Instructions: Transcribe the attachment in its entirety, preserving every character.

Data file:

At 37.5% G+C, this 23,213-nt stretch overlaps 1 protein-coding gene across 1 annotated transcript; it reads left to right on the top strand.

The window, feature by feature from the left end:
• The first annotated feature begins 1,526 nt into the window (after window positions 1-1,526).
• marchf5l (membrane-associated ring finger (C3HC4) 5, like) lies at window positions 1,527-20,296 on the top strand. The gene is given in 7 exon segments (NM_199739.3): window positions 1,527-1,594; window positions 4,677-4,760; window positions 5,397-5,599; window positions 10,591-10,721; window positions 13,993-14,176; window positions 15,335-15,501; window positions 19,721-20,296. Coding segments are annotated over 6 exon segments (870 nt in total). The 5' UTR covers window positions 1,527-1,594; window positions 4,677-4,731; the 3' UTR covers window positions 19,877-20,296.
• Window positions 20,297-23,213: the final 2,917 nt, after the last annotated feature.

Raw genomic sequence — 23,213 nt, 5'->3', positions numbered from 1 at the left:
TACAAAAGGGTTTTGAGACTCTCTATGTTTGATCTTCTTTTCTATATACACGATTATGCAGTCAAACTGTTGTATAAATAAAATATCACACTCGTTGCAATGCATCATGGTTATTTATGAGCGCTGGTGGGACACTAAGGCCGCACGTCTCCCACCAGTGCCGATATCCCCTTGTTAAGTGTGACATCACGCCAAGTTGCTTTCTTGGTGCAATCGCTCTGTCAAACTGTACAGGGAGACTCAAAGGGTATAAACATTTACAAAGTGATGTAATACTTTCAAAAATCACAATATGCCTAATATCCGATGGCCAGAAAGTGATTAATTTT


At 37.5% G+C, this 23,213-nt stretch overlaps 1 protein-coding gene across 1 annotated transcript; it reads left to right on the top strand.

The window, feature by feature from the left end:
• The first annotated feature begins 1,526 nt into the window (after window positions 1-1,526).
• marchf5l (membrane-associated ring finger (C3HC4) 5, like) lies at window positions 1,527-20,296 on the top strand. The gene is given in 7 exon segments (NM_199739.3): window positions 1,527-1,594; window positions 4,677-4,760; window positions 5,397-5,599; window positions 10,591-10,721; window positions 13,993-14,176; window positions 15,335-15,501; window positions 19,721-20,296. Coding segments are annotated over 6 exon segments (870 nt in total). The 5' UTR covers window positions 1,527-1,594; window positions 4,677-4,731; the 3' UTR covers window positions 19,877-20,296.
• Window positions 20,297-23,213: the final 2,917 nt, after the last annotated feature.

Raw genomic sequence — 23,213 nt, 5'->3', positions numbered from 1 at the left:
TACAAAAGGGTTTTGAGACTCTCTATGTTTGATCTTCTTTTCTATATACACGATTATGCAGTCAAACTGTTGTATAAATAAAATATCACACTCGTTGCAATGCATCATGGTTATTTATGAGCGCTGGTGGGACACTAAGGCCGCACGTCTCCCACCAGTGCCGATATCCCCTTGTTAAGTGTGACATCACGCCAAGTTGCTTTCTTGGTGCAATCGCTCTGTCAAACTGTACAGGGAGACTCAAAGGGTATAAACATTTACAAAGTGATGTAATACTTTCAAAAATCACAATATGCCTAATATCCGATGGCCAGAAAGTGATTAATTTT